Isabel was now also fretting for she had no doubt old Fred was right and she was afraid her visits to the wine cellar were the source of his sightings. But then she had second thoughts because of the short wave radio activity in the wine cellar which Jeffry had discovered in those coded messages she had found in wine bottles. She would have to pay a visit to Fred, in his hut in the nearby village, and find out who else he might have told about his light sightings. Fred is a neighbour of Bill’s, so she could check with him too, she thought, hoping to find them both home.
After a quick breakfast of bangers and tea, Isabel phoned Fred and finding him home caught the bus that had stops in the nearby village. A knock on Fred’s door got no response. Then she recalled about his poor hearing, as well as poor eyesight, and hammered hard on his door.
Fred opened the door and his big smile showed his pleasure at having a visitor. Isabel declined his offer of tea and crumpets, and quickly grilled him about Bill and Nigel, and anyone and everyone he had told about his claims of mysterious lights at the mansion.
Fred was tempted to weave a tale of telling many in order to keep her visit there longer, but being a lifelong honest person, told her the only person he discussed it with was Bill, the mansion handyman.
On the bus back home Isabel though it over. So that’s Bill and Nigel, Isabel said to herself as she pondered the clues. I can’t see Bill as being anything but what he is, the handyman, but Nigel, there’s a different cup of tea, altogether, she thought, and why was he so insistent that Fred was seeing things?
Nigel, she knew, was a long time friend and traveling companion of the squire and his family. Before the war, Nigel was sure to accompany the squire whenever he was in the west Europe countries, especially Germany and France.
It is time to check with Jeffry again. Maybe he has some information about Nigel that could be helpful, Isabel thought. She trusted Jeffry; she had to trust Jeffry, she now realized and accepted, because he was helpful so far, without reservations.
Talking to Fred was revealing. Isobel was convinced that he had seen the lights and it worried her that he was freely, even eagerly, passing out the information. Perhaps, he was just an old man wanting to remain relevant and important in the community, especially to Nigel. Questioning Bill would not be a wise idea. He might become suspicious and wonder why she was interested in what he and Nigel had discussed in the cellar, and how she had known about their conversation that morning.
She decided that Jeffrey would be a better source for some answers. After a careful review, she realized that the lights Fred had seen did not coincide with times that she was there. There was only one answer; it must have been someone working with the Nazis. There might be others involved: those who had left messages in the wine bottles; perhaps, people involved with the radio communications.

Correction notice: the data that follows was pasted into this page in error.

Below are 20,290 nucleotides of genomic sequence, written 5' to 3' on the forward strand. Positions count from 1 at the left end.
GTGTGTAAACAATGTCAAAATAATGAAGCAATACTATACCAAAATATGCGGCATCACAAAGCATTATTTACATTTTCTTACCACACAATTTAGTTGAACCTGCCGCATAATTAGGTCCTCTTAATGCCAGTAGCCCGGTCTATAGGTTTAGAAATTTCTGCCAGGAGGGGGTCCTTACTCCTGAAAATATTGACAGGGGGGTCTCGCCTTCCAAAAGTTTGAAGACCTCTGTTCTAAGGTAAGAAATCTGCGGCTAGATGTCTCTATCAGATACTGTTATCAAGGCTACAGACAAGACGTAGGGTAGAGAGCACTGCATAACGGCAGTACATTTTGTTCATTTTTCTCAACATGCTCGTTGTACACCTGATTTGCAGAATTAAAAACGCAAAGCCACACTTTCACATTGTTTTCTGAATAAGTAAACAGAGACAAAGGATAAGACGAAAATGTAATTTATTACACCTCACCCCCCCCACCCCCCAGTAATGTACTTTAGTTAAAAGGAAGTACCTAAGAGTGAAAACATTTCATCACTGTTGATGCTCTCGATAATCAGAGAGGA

It worried her that Nigel seemed eager to discredit Fred and make him out to be nothing more than an imaginative old fool. Was Bill covering up when he intimated that poor old Fred believed in ghosts.
Jeffry was her main contact, but she needed to corroborate some of the information he had given her. He told her to replace the decoy paper he had decoded and go home for a "good night's sleep." That seemed a little presumptuous – why would he want her to be out of the way that night? She pondered the idea and wondered if she was over-thinking things. If she decided to overstep Jeffry's authority and approach one of the others working on the team at the War Office, he might get wind of it and that would ruin everything; they needed to trust each other.
This was becoming more complicated as time went on. It occurred to her that it was surprising that Jeffry had not known of Harold's death. That was another loose end that troubled her deeply. Was it being kept secret for a reason? Why had she not been warned to keep that bit of information to herself when Harold`s disappearance was discovered. At this point, she felt there was no one she could really trust. With the exception of, perhaps, poor old Fred.
She entertained the idea that Fred, might be playing the fool to keep everyone off his trail. Maybe he dropped tidbits of information to get a reaction from his confidants and catch them in an unguarded moment. Was he actually the best undercover agent, so far.
She decided that she would need to avoid visits to the Manor during the scheduled dates that Jeffry had decoded. It would be dangerous to encounter individuals responsible for the clandestine activities at the Manor; they would not hesitate to kill. She wondered how Harold had been found out and eliminated; he was a highly respected member of the War Team. She itched to unmask a traitor from the village, if there was such a one among the people they trusted. It was tempting because she was privy to the times Nazi operatives would be expected at the Manor.
If only she had someone more experienced to consult who would be capable of approaching others whose identities were unknown to her. A seasoned agent would know what to do and how to approach a suspect without detection. She would be willing to take a calculated risk to confront one of them, but, on her own, she felt at a loss.
Her next move could be the catalyst to a dangerous plot, or an opportunity lost if no one at the War Office was privy to her suspicions. Who could she trust to take her seriously and have the experience to act judiciously?
TO BE CONTINUED …